Some good tips by Bank of the West about spotting and avoiding credit card scams. Definitely should help you in avoiding identity theft or wrongful credit damage situations. Remember that you have rights under the Calfiornia Identity Theft Law and the federal Fair Credit Reporting Act if you find yourself a victim of any of these scams.
6 Ways Credit Card Thieves Try to Scam You
Don’t be tricked out of your money
Credit card fraud can be perpetrated in a variety of ways, from low-tech dumpster diving to high-tech hacking. Take note of these popular scams that could result in your card number being stolen and shared, charges you didn’t make showing up on your bill and the scammers who preyed on you nowhere to be found.
The data breach scam. You receive a text message, which claims to be from your credit card company, alerting you that your card has been blocked in response to fraudulent activity following a recent data breach. The message asks you to call a phone number to verify your account information. Like many scams, this one comes in various forms, so be on the lookout for similar ploys. For example, taking advantage of the recent Target data breach, scammers claiming to be Target representatives checking whether cards were involved in the breach, contacted consumers through text messages, email and phone calls and asked them to verify their name, address, Social Security numbers—all information that could be used to commit fraud against them. Be skeptical of these messages, especially if they request credit or debit card data or personal information, or ask you to link to another website or Web page. Your credit card company has no need to ask you to verify information. Remember, they already have it.
Mail fraud. You receive an official-looking letter from your credit card company. The letter asks you to provide your account number or other personal information in a reply envelope or by dialing a number. Don’t respond. Any unsolicited letter, email, text or social media message could be an attempt to acquire sensitive information such as usernames, passwords and credit card details—otherwise known as phishing. If you think the letter might be legitimate, confirm it by contacting the card company directly, using the customer service phone number on the back of your credit card.
Phony charity donations. You see a $2 donation to a well-known charity on your credit card. You don’t remember making a donation, but you let it slide. Don’t. The charge was likely made by thieves who have stolen your card number and are checking to see if it’s valid. If you allow the $2 charge or fail to notice it on your statement, fraudsters know they’ve hit the jackpot. Before you know it, you’ll likely be hit with expensive charges such as electronics or jewelry. As with any suspicious charge, you should dispute it immediately with your credit card provider. Although it may be a hassle, you may also want to request a new card.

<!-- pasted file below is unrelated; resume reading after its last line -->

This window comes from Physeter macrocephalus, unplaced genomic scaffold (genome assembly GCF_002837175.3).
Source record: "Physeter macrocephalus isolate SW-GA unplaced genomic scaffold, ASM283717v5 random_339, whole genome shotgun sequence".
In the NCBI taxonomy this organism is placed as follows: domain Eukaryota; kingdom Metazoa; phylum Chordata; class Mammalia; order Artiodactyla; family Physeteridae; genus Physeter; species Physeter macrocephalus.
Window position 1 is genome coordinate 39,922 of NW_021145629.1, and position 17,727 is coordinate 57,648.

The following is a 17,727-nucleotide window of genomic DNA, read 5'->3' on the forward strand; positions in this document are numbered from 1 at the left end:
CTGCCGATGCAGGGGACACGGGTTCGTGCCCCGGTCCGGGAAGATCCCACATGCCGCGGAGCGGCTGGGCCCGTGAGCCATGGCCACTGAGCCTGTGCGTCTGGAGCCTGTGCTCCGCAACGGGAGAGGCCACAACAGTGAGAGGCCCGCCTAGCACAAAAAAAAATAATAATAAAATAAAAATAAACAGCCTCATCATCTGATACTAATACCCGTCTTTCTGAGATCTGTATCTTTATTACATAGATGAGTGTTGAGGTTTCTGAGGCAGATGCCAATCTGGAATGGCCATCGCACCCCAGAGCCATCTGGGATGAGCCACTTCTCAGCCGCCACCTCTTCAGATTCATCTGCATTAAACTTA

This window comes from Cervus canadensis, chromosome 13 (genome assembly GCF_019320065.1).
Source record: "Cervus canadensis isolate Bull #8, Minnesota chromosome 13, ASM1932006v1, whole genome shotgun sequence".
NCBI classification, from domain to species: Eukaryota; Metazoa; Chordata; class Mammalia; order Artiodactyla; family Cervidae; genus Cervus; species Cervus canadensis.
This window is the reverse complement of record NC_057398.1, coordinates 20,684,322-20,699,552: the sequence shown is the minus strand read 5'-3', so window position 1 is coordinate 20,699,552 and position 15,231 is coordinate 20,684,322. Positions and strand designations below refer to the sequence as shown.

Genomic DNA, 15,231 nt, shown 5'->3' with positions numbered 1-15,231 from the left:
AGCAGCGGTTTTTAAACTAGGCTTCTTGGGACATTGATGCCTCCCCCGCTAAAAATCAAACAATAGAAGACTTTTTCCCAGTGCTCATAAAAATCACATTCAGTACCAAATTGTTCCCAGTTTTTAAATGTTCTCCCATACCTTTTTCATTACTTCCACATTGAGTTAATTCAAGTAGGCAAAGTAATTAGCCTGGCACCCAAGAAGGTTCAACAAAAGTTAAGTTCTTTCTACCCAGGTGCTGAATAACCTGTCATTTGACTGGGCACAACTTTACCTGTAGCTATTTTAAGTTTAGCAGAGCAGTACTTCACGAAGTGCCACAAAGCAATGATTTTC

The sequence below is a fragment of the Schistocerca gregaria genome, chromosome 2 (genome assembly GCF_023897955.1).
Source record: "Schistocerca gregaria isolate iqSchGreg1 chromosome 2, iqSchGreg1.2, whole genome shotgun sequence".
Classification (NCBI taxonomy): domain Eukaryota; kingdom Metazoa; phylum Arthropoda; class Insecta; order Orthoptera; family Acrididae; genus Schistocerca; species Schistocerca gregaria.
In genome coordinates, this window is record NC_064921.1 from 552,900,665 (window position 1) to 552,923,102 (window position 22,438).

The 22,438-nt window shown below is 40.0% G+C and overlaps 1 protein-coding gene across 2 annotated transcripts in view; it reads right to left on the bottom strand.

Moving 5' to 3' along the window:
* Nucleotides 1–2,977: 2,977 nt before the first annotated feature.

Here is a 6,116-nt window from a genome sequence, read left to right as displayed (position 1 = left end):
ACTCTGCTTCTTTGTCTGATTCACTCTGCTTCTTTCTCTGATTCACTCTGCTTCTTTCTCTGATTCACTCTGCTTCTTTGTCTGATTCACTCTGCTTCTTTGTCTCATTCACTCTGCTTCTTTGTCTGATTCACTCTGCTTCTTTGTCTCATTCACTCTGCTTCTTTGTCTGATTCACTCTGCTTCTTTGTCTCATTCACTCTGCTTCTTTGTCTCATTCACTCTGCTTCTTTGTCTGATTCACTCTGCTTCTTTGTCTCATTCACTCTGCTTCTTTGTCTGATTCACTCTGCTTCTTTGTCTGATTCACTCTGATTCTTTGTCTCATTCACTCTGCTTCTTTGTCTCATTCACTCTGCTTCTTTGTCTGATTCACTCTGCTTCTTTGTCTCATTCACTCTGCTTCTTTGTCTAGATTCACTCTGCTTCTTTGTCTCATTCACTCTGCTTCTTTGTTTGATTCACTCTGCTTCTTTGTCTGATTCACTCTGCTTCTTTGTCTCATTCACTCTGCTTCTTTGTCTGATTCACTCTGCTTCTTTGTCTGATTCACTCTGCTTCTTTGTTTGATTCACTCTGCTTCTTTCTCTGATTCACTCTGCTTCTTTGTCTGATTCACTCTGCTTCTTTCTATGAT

Mysterious charges. You spot a charge of $9.84 on your credit-card statement from a website you don’t recognize. You check out the Web address, only to find a generic customer support landing page promising to refund 100% of your last payment. When you call the listed telephone number, you are told that the charge will be canceled. Don’t count on it. You’re credit card has been compromised by scammers ringing up small sums, hoping that you won’t notice. Contact your bank to report the charges and request a new card. If you don’t, it’s likely that the scammers will return for more.
The rate reduction scam. You get a prerecorded phone call from a company that claims to have special relationships with credit card issuers. If you pay them a fee, they say, they will negotiate significantly lower interest rates for you that will save you thousands of dollars in interest and finance charges, and will allow you to pay off your credit card debt three to five times faster. If you get such a call, hang up. The Federal Trade Commission investigators found that people who pay for these promised services don’t receive them and struggle to get refunds. Furthermore, if you give out
personal financial or sensitive information like your credit card, bank account or Social Security numbers, a scammer may charge your credit card for his/her own purchases or sell your information to other scammers.
The fraudulent activity scam. You receive a call from someone who says he’s employed by your credit card company. He warns you about suspicious activity on your card. Next, he reads your credit card number to you and asks if you are in possession of your card. Finally, he asks you to confirm the three-digit security number on the back—information your credit card company would already know. This scam is used by criminals who have already gotten hold of your credit card number, but lack the code on the back of your card used by merchants to verify that the person in possession of the card is the authorized user. If you give the scammer the code, he/she can use your credit card anywhere.
If you believe you have been the victim of fraud, immediately call your card issuer, who most likely has a toll-free number and 24-hour service to help you.
For more information, visit Bank of the West’s Personal Security Center.
Sources: bbb.org, www.consumer.ftc.gov, bankrate.com